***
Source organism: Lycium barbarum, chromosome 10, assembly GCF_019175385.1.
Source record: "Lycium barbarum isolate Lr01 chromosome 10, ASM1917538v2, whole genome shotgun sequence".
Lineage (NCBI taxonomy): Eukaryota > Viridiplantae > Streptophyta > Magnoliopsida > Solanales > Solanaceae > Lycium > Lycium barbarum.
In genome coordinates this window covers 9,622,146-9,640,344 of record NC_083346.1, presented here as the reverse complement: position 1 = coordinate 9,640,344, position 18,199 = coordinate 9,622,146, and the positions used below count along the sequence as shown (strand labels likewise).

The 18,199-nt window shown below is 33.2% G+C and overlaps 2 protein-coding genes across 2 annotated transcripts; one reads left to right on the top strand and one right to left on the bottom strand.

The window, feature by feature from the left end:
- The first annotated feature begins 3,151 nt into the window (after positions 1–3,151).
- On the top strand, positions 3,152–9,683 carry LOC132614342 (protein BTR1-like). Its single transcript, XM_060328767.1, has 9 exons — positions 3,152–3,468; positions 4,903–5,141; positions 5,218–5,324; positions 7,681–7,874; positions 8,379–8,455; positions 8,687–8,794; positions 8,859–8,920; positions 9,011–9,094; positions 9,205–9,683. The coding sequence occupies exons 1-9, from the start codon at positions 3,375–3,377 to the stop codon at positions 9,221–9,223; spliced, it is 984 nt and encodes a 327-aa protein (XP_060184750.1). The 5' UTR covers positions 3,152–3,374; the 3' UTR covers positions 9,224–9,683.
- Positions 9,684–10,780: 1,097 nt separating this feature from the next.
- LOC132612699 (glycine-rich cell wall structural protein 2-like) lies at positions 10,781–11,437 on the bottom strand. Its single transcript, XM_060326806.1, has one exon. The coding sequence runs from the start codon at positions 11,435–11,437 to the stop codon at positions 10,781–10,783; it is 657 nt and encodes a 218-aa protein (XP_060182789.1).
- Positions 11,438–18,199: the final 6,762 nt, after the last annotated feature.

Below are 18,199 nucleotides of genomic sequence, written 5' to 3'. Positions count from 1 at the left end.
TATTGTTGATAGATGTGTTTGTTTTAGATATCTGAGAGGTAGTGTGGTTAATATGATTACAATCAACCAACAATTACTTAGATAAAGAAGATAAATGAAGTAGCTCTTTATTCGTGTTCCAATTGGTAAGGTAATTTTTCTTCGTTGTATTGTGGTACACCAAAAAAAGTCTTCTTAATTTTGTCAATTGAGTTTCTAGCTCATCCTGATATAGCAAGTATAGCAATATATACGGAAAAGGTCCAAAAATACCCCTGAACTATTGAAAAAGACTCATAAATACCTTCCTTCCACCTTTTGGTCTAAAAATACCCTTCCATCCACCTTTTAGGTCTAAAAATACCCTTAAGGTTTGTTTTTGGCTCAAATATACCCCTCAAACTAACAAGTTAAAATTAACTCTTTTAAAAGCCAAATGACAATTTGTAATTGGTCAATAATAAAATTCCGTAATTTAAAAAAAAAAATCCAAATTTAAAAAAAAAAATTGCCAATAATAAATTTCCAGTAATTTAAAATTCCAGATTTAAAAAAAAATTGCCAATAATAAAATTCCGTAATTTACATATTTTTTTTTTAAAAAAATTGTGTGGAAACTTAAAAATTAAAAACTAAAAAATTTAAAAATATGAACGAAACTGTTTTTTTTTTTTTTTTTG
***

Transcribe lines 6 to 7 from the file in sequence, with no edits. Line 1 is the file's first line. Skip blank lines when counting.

The window, feature by feature from the left end:
- The first annotated feature begins 3,151 nt into the window (after positions 1–3,151).